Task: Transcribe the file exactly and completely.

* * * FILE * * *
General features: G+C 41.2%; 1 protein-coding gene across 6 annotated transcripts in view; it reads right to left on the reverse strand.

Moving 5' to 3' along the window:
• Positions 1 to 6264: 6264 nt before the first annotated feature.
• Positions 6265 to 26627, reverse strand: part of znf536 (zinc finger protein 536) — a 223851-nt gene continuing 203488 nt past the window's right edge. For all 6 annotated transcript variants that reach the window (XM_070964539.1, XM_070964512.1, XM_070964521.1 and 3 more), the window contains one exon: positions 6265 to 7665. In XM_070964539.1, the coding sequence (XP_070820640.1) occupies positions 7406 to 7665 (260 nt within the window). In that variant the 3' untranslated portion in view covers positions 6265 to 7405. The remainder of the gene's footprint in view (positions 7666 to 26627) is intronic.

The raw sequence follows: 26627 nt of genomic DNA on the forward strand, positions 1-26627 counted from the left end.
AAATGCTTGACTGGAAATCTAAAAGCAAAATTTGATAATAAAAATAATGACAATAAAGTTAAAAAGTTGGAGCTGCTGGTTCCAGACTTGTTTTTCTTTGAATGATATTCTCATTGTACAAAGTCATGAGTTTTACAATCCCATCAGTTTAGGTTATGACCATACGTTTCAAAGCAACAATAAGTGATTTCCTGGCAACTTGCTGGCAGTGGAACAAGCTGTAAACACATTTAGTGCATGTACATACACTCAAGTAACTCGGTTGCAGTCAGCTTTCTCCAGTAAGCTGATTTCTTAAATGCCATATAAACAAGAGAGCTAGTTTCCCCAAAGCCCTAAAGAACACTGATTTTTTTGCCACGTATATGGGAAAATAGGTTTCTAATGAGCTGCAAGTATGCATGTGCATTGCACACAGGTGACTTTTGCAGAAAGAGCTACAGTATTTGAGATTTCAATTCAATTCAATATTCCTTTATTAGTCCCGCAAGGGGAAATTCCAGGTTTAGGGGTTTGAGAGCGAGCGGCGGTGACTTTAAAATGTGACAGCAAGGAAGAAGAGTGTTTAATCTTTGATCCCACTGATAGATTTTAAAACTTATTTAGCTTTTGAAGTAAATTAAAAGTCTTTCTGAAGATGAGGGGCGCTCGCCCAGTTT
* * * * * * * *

General features: G+C 41.2%; 1 protein-coding gene across 6 annotated transcripts in view; it reads right to left on the reverse strand.

Moving 5' to 3' along the window:
• Positions 1 to 6264: 6264 nt before the first annotated feature.
• Positions 6265 to 26627, reverse strand: part of znf536 (zinc finger protein 536) — a 223851-nt gene continuing 203488 nt past the window's right edge. For all 6 annotated transcript variants that reach the window (XM_070964539.1, XM_070964512.1, XM_070964521.1 and 3 more), the window contains one exon: positions 6265 to 7665. In XM_070964539.1, the coding sequence (XP_070820640.1) occupies positions 7406 to 7665 (260 nt within the window). In that variant the 3' untranslated portion in view covers positions 6265 to 7405. The remainder of the gene's footprint in view (positions 7666 to 26627) is intronic.

The raw sequence follows: 26627 nt of genomic DNA on the forward strand, positions 1-26627 counted from the left end.
AAATGCTTGACTGGAAATCTAAAAGCAAAATTTGATAATAAAAATAATGACAATAAAGTTAAAAAGTTGGAGCTGCTGGTTCCAGACTTGTTTTTCTTTGAATGATATTCTCATTGTACAAAGTCATGAGTTTTACAATCCCATCAGTTTAGGTTATGACCATACGTTTCAAAGCAACAATAAGTGATTTCCTGGCAACTTGCTGGCAGTGGAACAAGCTGTAAACACATTTAGTGCATGTACATACACTCAAGTAACTCGGTTGCAGTCAGCTTTCTCCAGTAAGCTGATTTCTTAAATGCCATATAAACAAGAGAGCTAGTTTCCCCAAAGCCCTAAAGAACACTGATTTTTTTGCCACGTATATGGGAAAATAGGTTTCTAATGAGCTGCAAGTATGCATGTGCATTGCACACAGGTGACTTTTGCAGAAAGAGCTACAGTATTTGAGATTTCAATTCAATTCAATATTCCTTTATTAGTCCCGCAAGGGGAAATTCCAGGTTTAGGGGTTTGAGAGCGAGCGGCGGTGACTTTAAAATGTGACAGCAAGGAAGAAGAGTGTTTAATCTTTGATCCCACTGATAGATTTTAAAACTTATTTAGCTTTTGAAGTAAATTAAAAGTCTTTCTGAAGATGAGGGGCGCTCGCCCAGTTT